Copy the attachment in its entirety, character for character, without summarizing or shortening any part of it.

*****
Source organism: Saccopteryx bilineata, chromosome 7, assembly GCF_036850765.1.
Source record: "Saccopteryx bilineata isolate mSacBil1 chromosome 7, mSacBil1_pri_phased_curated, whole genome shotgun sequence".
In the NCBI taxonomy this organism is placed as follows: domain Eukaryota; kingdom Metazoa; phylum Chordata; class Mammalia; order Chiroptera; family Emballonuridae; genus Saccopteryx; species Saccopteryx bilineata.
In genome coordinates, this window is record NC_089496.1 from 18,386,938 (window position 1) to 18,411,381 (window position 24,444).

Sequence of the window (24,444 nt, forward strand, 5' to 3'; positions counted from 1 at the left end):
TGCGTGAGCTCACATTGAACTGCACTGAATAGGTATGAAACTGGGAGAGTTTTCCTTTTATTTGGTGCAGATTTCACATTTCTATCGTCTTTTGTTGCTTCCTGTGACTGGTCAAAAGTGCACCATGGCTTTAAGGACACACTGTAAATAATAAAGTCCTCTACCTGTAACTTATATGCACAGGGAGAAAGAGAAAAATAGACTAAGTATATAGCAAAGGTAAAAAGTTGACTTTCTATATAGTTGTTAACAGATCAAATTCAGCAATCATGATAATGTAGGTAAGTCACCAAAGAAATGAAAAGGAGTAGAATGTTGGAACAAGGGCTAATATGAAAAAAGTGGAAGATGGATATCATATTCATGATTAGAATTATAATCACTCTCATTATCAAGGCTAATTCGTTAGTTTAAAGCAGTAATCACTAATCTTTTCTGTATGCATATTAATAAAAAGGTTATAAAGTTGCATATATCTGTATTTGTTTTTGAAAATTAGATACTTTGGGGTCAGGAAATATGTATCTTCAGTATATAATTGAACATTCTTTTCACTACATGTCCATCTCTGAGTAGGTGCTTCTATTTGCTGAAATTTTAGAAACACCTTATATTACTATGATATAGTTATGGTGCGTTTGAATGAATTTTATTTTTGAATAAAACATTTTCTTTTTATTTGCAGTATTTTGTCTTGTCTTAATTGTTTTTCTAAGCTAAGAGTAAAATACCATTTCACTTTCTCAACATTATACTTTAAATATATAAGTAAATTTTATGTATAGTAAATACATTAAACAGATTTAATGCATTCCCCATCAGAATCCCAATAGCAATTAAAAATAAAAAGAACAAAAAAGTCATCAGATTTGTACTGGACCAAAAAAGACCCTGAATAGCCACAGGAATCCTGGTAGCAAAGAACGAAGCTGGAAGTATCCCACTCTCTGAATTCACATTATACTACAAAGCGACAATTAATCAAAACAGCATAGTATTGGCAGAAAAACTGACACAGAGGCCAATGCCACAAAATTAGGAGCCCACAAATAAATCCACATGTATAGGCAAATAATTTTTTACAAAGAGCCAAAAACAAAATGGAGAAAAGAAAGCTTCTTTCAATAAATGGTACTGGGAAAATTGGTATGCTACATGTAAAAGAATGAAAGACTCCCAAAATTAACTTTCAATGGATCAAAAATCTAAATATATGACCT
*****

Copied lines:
Source organism: Saccopteryx bilineata, chromosome 7, assembly GCF_036850765.1.
Source record: "Saccopteryx bilineata isolate mSacBil1 chromosome 7, mSacBil1_pri_phased_curated, whole genome shotgun sequence".
In the NCBI taxonomy this organism is placed as follows: domain Eukaryota; kingdom Metazoa; phylum Chordata; class Mammalia; order Chiroptera; family Emballonuridae; genus Saccopteryx; species Saccopteryx bilineata.
In genome coordinates, this window is record NC_089496.1 from 18,386,938 (window position 1) to 18,411,381 (window position 24,444).

Sequence of the window (24,444 nt, forward strand, 5' to 3'; positions counted from 1 at the left end):
TGCGTGAGCTCACATTGAACTGCACTGAATAGGTATGAAACTGGGAGAGTTTTCCTTTTATTTGGTGCAGATTTCACATTTCTATCGTCTTTTGTTGCTTCCTGTGACTGGTCAAAAGTGCACCATGGCTTTAAGGACACACTGTAAATAATAAAGTCCTCTACCTGTAACTTATATGCACAGGGAGAAAGAGAAAAATAGACTAAGTATATAGCAAAGGTAAAAAGTTGACTTTCTATATAGTTGTTAACAGATCAAATTCAGCAATCATGATAATGTAGGTAAGTCACCAAAGAAATGAAAAGGAGTAGAATGTTGGAACAAGGGCTAATATGAAAAAAGTGGAAGATGGATATCATATTCATGATTAGAATTATAATCACTCTCATTATCAAGGCTAATTCGTTAGTTTAAAGCAGTAATCACTAATCTTTTCTGTATGCATATTAATAAAAAGGTTATAAAGTTGCATATATCTGTATTTGTTTTTGAAAATTAGATACTTTGGGGTCAGGAAATATGTATCTTCAGTATATAATTGAACATTCTTTTCACTACATGTCCATCTCTGAGTAGGTGCTTCTATTTGCTGAAATTTTAGAAACACCTTATATTACTATGATATAGTTATGGTGCGTTTGAATGAATTTTATTTTTGAATAAAACATTTTCTTTTTATTTGCAGTATTTTGTCTTGTCTTAATTGTTTTTCTAAGCTAAGAGTAAAATACCATTTCACTTTCTCAACATTATACTTTAAATATATAAGTAAATTTTATGTATAGTAAATACATTAAACAGATTTAATGCATTCCCCATCAGAATCCCAATAGCAATTAAAAATAAAAAGAACAAAAAAGTCATCAGATTTGTACTGGACCAAAAAAGACCCTGAATAGCCACAGGAATCCTGGTAGCAAAGAACGAAGCTGGAAGTATCCCACTCTCTGAATTCACATTATACTACAAAGCGACAATTAATCAAAACAGCATAGTATTGGCAGAAAAACTGACACAGAGGCCAATGCCACAAAATTAGGAGCCCACAAATAAATCCACATGTATAGGCAAATAATTTTTTACAAAGAGCCAAAAACAAAATGGAGAAAAGAAAGCTTCTTTCAATAAATGGTACTGGGAAAATTGGTATGCTACATGTAAAAGAATGAAAGACTCCCAAAATTAACTTTCAATGGATCAAAAATCTAAATATATGACCT